Published on July 18th, 2012 | by Todd Smekens0
Make Half Your Grains Whole
10 tips to help you eat whole grains
Any food made from wheat, rice, oats, cornmeal, barley, or another cereal grain is a grain product. Bread, pasta, oatmeal, breakfast cereals, tortillas, and grits are examples. Grains are divided into two subgroups: whole grains and refined grains. Whole grains contain the entire grain kernel—the bran, germ, and endosperm. People who eat whole grains as part of a healthy diet have a reduced risk of some chronic diseases.
Make simple switches – To make half your grains whole grains, substitute a whole-grain product for a refined-grain product. For example, eat 100% whole-wheat bread or bagels instead of white bread or bagels, or brown rice instead of white rice.
Whole grains can be healthy snacks – Popcorn, a whole grain, can be a healthy snack. Make it with little or no added salt or butter. Also, try 100% whole-wheat or rye crackers.
Save some time – Cook extra bulgur or barley when you have time. Freeze half to heat and serve later as a quick side dish.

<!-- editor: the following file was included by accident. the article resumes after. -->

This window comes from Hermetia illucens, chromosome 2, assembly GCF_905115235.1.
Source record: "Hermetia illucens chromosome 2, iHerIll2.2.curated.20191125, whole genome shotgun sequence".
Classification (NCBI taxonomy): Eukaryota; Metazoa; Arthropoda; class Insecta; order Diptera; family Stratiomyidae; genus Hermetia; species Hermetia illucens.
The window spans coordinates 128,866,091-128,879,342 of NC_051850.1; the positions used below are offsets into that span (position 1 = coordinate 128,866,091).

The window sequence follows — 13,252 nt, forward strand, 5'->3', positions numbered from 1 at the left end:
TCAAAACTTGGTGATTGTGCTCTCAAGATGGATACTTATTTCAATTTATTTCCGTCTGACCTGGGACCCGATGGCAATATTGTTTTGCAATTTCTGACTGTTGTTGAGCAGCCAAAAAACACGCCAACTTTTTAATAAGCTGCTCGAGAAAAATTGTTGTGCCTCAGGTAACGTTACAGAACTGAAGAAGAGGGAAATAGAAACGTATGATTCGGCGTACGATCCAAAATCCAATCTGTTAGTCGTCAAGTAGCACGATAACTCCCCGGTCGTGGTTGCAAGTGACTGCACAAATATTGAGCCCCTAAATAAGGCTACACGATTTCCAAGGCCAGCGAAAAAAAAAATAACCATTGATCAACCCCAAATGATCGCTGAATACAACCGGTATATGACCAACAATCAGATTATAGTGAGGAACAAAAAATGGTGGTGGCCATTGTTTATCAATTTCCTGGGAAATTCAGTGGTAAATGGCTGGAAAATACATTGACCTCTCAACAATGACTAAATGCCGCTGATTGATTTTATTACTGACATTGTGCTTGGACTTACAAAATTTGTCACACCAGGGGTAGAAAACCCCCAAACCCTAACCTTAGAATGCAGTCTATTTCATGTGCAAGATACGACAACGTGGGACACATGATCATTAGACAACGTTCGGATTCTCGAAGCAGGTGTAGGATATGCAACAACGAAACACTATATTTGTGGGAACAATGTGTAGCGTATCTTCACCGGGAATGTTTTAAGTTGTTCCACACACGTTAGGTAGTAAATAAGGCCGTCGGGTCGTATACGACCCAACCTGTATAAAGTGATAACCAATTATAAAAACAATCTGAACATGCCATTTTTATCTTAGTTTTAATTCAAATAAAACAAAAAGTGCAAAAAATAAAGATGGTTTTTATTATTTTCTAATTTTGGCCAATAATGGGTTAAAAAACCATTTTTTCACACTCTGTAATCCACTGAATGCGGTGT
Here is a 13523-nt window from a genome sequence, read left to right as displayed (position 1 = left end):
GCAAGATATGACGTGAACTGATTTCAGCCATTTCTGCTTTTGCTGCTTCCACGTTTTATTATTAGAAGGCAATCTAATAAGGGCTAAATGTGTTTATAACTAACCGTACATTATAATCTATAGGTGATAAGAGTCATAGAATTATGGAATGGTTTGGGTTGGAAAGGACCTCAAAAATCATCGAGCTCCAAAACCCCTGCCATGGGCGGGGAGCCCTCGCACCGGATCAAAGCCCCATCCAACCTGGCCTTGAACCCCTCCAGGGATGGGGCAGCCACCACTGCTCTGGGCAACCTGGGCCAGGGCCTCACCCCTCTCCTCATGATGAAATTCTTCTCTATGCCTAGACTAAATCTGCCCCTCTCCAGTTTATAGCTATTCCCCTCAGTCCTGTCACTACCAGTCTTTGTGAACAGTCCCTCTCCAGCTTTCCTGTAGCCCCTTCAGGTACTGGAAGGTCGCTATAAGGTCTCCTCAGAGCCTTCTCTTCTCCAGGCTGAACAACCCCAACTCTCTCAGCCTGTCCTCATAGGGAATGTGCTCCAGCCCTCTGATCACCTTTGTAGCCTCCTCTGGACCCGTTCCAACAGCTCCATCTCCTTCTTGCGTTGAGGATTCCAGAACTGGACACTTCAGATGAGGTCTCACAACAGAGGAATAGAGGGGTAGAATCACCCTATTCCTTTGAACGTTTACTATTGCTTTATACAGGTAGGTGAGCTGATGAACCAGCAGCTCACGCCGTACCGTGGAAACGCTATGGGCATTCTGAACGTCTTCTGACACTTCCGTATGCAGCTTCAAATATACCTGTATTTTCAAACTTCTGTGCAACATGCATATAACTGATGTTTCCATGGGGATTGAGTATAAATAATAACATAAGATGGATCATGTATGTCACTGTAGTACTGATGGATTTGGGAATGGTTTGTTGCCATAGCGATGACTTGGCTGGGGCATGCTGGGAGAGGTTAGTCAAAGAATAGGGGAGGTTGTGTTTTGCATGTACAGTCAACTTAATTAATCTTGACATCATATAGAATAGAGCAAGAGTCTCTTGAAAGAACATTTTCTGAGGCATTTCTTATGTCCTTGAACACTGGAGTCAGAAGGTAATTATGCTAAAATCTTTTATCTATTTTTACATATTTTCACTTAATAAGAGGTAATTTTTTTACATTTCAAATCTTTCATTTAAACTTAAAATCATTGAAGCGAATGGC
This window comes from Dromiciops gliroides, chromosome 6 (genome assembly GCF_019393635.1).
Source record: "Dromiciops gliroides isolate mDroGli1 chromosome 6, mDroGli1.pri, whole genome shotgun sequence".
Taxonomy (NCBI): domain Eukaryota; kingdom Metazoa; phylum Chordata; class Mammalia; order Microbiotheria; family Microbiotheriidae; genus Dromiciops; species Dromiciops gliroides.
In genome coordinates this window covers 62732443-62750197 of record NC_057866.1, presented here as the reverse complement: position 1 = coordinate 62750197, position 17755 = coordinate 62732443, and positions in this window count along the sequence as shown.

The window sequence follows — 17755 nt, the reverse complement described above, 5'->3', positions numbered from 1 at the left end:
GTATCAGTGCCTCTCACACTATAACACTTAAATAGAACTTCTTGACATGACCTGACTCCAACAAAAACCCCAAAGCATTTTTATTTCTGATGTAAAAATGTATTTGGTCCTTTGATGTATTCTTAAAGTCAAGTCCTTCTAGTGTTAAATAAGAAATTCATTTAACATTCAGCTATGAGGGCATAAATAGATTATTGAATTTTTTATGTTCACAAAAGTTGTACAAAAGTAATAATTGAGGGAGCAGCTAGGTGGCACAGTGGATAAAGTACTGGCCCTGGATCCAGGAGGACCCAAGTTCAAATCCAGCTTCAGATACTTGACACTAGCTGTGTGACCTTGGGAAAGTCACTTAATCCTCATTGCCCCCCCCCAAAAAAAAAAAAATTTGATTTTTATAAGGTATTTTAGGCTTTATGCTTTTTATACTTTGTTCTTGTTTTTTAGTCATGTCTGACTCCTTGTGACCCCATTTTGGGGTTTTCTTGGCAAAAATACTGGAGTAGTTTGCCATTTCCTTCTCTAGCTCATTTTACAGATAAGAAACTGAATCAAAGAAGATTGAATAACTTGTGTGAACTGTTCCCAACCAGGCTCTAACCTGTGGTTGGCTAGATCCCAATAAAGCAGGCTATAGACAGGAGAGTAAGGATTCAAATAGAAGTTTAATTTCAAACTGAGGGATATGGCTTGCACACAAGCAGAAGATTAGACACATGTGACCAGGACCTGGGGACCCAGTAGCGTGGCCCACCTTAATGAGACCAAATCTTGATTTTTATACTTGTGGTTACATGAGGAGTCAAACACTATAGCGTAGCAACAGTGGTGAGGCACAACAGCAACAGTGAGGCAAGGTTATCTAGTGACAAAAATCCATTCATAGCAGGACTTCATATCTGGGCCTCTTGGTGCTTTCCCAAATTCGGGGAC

Mix it up with whole grains – Use whole grains in mixed dishes, such as barley in vegetable soups or stews and bulgur wheat in casseroles or stir-fries. Try a quinoa salad or pilaf.
Try whole-wheat versions – For a change, try brown rice or whole-wheat pasta. Try brown rice stuffing in baked green peppers or tomatoes, and whole-wheat macaroni in macaroni and cheese.
Bake up some whole-grain goodness – Experiment by substituting buckwheat, millet, or oat flour for up to half of the flour in pancake, waffle, muffin, or other flour-based recipes. They may need a bit more leavening in order to rise.
Be a good role model for children – Set a good example for children by serving and eating whole grains every day with meals or as snacks.
Check the label for fiber – Use the Nutrition Facts label to check the fiber content of whole-grain foods. Good sources of fiber contain 10% to 19% of the Daily Value; excellent sources contain 20% or more.
Know what to look for on the ingredients list – Read the ingredients list and choose products that name a wholegrain ingredient first on the list. Look for “whole wheat,” “brown rice,” “bulgur,” “buckwheat,” “oatmeal,” “whole-grain cornmeal,” “whole oats,” “whole rye,” or “wild rice.”
Be a smart shopper – The color of a food is not an indication that it is a whole-grain food. Foods labeled as “multi-grain,” “stone-ground,” “100% wheat,” “cracked wheat,” “seven-grain,” or “bran” are usually not 100% whole-grain products, and may not contain any whole grain.
For more information, go to www.ChooseMyPlate.gov for more information.